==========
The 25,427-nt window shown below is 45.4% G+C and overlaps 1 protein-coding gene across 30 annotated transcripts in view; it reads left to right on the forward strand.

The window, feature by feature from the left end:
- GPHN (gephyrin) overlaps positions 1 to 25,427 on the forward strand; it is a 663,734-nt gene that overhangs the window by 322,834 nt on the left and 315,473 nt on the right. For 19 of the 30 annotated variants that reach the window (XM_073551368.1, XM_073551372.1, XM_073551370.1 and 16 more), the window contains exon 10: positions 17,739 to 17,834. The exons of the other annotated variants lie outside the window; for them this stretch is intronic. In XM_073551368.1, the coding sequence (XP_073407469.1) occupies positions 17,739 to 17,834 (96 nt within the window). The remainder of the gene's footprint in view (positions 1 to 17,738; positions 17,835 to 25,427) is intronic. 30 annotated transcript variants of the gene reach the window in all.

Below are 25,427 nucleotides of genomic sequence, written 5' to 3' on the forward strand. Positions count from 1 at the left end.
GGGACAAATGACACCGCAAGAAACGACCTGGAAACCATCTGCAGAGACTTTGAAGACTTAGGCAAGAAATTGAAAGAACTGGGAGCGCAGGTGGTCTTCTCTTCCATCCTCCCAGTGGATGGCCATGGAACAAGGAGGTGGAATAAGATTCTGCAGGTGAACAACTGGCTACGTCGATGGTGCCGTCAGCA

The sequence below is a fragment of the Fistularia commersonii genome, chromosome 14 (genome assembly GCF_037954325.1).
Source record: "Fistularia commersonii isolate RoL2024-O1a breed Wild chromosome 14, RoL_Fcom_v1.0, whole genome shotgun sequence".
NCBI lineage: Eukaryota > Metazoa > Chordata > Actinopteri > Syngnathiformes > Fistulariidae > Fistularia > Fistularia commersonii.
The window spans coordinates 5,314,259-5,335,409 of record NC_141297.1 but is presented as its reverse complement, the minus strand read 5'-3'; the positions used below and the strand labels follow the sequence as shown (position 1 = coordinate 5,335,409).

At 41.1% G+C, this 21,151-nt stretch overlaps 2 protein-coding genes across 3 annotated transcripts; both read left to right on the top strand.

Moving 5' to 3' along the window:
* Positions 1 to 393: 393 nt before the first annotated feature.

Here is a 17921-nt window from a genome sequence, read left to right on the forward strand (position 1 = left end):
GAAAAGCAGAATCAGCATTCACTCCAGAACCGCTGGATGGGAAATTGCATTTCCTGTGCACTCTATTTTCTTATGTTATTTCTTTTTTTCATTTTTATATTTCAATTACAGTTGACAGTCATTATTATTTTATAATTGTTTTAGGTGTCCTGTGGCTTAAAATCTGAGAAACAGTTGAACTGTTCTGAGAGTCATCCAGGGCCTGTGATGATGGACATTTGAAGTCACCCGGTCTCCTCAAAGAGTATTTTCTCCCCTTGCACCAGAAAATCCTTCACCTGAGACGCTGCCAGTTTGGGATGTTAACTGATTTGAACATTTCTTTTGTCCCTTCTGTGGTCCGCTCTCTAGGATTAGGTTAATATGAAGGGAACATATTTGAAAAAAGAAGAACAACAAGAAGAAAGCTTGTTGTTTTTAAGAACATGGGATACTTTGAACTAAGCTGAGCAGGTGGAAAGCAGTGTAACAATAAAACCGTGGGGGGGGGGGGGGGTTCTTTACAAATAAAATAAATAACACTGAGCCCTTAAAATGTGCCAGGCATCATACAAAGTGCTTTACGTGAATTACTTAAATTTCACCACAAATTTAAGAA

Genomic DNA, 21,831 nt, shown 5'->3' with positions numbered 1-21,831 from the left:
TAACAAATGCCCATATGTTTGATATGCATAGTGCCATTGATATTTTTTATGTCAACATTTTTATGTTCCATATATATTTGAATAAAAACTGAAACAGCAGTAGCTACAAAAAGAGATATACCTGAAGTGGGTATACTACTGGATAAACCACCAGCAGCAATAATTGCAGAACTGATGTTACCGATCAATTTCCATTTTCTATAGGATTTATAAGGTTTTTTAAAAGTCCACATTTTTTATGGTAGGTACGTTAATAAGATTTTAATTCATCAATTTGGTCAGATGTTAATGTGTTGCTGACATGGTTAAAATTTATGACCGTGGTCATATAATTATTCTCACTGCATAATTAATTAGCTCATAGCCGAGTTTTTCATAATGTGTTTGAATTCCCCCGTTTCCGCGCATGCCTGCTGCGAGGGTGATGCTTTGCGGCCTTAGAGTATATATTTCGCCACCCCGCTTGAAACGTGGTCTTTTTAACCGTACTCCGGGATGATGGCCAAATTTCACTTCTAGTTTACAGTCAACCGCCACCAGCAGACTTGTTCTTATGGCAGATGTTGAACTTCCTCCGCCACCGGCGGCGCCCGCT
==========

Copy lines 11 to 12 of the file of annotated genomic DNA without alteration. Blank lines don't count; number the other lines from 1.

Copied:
Moving 5' to 3' along the window:
* Positions 1 to 393: 393 nt before the first annotated feature.